Better Than If There Were Thousands Of Meaningless Words …

… the beginning is faith, the end is love, and the union of the two is God.
— St. Irenaeus (quote from Early Christian Writings)

Prayer is not asking. It is a longing of the soul. It is daily admission of one’s weakness. It is better in prayer to have a heart without words than words without a heart.
— Mahatma Gandhi

As the memory of fire does not warm the body, so faith without love does not bring about the illumination of knowledge in the soul.
— Maximus Confessor

Prayer does not change God, but it changes him who prays.
— Soren Kierkegaard (quote from Prayer: A History)

Prayer requires more of the heart than the tongue.
— Adam Clarke (quote from Praying for Strangers)

than if there were thousands
of meaningless verses is
that on hearing
brings peace.

And better than chanting hundreds
of meaningless verses is
that on hearing
brings peace.
— attributed to Buddha from Dhammapada

Discovering Your True Self Through Prayer

Contemplation (the prayer beyond words and ideas) is a way to describe what Jesus did in the desert. It is not learning as much as it is unlearning. It is not explaining as much as containing and receiving everything, and holding onto nothing. It is refusing to judge too quickly and refining your own thoughts and feelings by calm observation and awareness over time—in the light of the Big Picture.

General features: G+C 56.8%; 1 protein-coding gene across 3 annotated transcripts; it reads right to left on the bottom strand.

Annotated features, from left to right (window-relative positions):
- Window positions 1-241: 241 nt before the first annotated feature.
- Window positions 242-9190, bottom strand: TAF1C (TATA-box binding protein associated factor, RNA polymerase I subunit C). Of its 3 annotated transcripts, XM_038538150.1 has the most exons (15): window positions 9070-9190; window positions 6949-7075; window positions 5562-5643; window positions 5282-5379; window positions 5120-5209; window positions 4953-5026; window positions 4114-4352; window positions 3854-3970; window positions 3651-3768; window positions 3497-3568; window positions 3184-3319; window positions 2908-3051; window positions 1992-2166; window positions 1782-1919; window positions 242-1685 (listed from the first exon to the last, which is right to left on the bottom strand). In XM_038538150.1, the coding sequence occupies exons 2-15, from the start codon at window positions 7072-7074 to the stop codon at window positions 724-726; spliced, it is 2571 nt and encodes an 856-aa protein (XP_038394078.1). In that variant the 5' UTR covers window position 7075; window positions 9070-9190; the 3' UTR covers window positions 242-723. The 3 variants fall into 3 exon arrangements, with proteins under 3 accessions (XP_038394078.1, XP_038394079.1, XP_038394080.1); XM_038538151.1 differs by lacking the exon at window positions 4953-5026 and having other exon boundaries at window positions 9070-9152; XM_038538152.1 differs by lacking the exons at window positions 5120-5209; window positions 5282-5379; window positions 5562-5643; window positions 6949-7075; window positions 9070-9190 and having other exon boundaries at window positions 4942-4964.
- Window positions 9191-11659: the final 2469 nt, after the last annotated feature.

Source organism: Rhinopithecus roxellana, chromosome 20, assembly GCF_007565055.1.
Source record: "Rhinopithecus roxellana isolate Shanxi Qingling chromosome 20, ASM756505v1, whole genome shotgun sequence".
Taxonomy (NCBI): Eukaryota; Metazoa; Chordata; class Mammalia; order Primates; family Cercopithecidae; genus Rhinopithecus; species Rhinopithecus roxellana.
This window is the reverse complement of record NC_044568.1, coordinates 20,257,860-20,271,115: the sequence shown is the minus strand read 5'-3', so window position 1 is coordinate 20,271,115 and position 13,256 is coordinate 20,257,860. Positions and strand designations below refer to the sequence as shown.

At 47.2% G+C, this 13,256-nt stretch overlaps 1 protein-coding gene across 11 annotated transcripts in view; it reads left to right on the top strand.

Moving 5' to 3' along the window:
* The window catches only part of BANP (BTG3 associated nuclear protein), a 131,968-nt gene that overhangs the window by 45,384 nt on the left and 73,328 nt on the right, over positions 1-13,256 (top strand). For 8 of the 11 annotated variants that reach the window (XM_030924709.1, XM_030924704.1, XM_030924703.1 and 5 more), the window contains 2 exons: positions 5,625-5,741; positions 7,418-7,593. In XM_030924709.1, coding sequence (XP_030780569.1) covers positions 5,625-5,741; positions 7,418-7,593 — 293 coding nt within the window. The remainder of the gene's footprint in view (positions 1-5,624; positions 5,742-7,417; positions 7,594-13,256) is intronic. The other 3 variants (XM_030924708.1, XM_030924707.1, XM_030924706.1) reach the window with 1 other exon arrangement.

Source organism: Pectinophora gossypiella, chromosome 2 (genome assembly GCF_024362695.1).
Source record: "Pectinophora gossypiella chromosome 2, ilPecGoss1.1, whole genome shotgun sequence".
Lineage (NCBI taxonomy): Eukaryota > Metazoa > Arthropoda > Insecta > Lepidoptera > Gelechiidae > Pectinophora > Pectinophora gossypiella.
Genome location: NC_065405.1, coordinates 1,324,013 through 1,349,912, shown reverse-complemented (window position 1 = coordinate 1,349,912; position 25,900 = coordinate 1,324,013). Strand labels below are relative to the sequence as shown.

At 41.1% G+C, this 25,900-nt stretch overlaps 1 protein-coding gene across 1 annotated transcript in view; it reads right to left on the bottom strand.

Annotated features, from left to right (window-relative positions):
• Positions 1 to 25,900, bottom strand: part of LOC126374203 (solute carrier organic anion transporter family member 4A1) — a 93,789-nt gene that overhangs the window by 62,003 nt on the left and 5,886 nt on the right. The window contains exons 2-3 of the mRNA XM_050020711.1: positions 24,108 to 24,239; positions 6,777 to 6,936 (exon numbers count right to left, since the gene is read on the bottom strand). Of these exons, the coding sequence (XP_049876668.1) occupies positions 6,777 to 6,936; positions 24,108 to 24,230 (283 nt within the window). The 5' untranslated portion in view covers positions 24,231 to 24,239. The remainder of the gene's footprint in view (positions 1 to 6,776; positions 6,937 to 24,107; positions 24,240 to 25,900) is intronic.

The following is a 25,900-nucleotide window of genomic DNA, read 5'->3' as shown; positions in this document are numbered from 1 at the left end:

You cannot understand anything well once you have approved or disapproved of it. There is too much you there. Contemplation is loosening our attachment to ourselves so that Reality can get at us, especially the Absolute Reality that we call God.

Contemplation is the most radical form of self-abandonment that I can imagine. It is most difficult if there is not a profound trust that there is Someone to whom I can be abandoned! Such self-forgetfulness paradoxically leads one to a firm and somewhat fearless sense of responsibility. Now I can risk responsibility precisely because I know the buck does not stop here. There is a co-creation going on, a life giving synergism that is found somewhere between surrender and personal responsibility, God fully “co-operating with those who love God” (Romans 8:28), as St. Paul says it.
— Richard Rohr: Adapted from Near Occasions of Grace